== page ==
April 28, 2011

Philanthropy Forum: Most HNW Clients Dissatisfied With Advice

Renata Rafferty asks advisors: 'When did you last assist a client with a non-financial matter?'

While many, maybe most, advisors may believe they don’t know enough about philanthropy to bring it up, their clients are giving to charity, whether advisors work on it with them or not. In fact, "79% of high-net-worth (HNW) investors are dissatisfied with the guidance they get from their advisor about philanthropy," according to Renata Rafferty, president of Rafferty Consulting Group and author of “Smart Generosity” (Seven Word Press, 2009), a book for advisors and donors.

At the 2011 Conference on Philanthropy, hosted by Advisors in Philanthropy, in Chicago, Rafferty spoke Thursday about “Marketing and Service Expectations of the HNW.”

Many advisors are good about getting clients up to the “charitable door," Rafferty argues. But, “What's on the other side of the charitable door?” she asks. This is where clients can use much more help, she says.

During the conference on Thursday, Bank of America National Foundation Executive Claire Costello, and Schwab Charitable President Kim Wright-Violich both said that “98%” of HNW investors give to charity. If they are not talking about that with you it may be that they are working on this with someone else.

"When did you last assist a client with a non-financial matter?” Rafferty asks. “These are the things that stand out more than performance. Service trumps performance."

“Anticipate their non-financial needs, concerns, challenges, worries, hopes. The money is a means or symptom of something. The non-financial needs can really touch,” your clients, Rafferty adds.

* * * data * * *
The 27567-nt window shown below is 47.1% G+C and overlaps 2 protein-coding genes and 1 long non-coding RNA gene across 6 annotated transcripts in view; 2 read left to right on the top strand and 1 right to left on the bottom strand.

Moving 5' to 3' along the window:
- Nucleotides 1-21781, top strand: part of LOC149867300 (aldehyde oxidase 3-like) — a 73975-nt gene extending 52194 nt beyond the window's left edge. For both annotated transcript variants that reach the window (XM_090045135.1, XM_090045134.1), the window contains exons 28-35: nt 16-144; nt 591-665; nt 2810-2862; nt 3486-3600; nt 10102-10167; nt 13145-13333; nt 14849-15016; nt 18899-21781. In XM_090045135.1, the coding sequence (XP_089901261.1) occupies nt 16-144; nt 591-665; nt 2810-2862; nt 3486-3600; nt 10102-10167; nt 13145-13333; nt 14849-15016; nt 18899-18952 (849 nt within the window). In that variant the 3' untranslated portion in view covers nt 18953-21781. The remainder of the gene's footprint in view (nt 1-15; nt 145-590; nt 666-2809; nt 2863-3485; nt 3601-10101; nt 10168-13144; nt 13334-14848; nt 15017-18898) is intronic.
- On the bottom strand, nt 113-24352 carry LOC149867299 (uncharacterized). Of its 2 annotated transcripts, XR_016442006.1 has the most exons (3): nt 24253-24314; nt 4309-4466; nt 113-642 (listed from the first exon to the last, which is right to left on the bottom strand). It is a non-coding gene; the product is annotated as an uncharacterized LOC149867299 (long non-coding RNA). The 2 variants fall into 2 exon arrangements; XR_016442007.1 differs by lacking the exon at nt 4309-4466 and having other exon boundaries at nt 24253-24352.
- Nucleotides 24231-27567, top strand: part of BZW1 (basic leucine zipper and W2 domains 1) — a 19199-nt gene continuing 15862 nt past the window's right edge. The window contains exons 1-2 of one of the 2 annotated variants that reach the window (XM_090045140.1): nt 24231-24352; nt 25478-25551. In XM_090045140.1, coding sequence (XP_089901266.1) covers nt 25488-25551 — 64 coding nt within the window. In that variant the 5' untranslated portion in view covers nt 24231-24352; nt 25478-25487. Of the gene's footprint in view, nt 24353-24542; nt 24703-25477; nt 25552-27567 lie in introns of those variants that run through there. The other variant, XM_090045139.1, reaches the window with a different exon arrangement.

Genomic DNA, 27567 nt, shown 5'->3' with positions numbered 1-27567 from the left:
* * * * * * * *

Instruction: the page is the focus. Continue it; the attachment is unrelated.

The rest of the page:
Starting  the Conversation

According to Rafferty, the “average American household donates $1,173 to charity each year. Every client is already giving money.” Ask if clients give to an alumni group or buy “wrapping paper from grandchildren.”

Ask them, she advises, “What are you currently giving to? How did you come to give to those things?”

Chances are you can deepen your relationship with your clients by asking five simple questions about philanthropy, Rafferty says, and helping them find the right expert to work with:

  1. “What is the area they are interested in making change in the world in? Get them to tell their story.”
  2. “Is there a geographic area [they’d prefer] for giving—local, national, international?”
  3. “What sphere of influence do they want to have—specific or broad?”
  4. “What’s their tolerance for risk? Do they need to give to Blue Chip charities, [like the] Red Cross, etc., where impact is more diffuse? Or smaller, newer nonprofits” that should have a "great social return," but more risk because they are “younger, smaller organizations?”
  5. “How philanthropically savvy are they?”

Investors have these “top complaints” about their advisors, according to Rafferty:

  • Not enough contact.” Clients want “14” contacts a year; but “6 is typical especially when times are tough.”
  • Rotten phone manners: not returning calls as soon as possible.”
  • Silo mentality 1:” the advisor says, “‘we’re here to talk about the numbers and your finances … maybe legacy,’ but [the advisor is] uncomfortable” with that.
  • Silo mentality 2:” the advisor is “not comfortable to talk about things other than money and won't bring in another professional.” Clients “want you to bring in the others, so develop these professional experts for the team.”
  • Dumb presents: clients don't want the wine, Godiva chocolate, tickets they can get on their own. They want the unexpected, when you first discover it, not because it's social obligation. Give them yourself.”

In short, Rafferty advises advisors to “Get good at what you don't do.”

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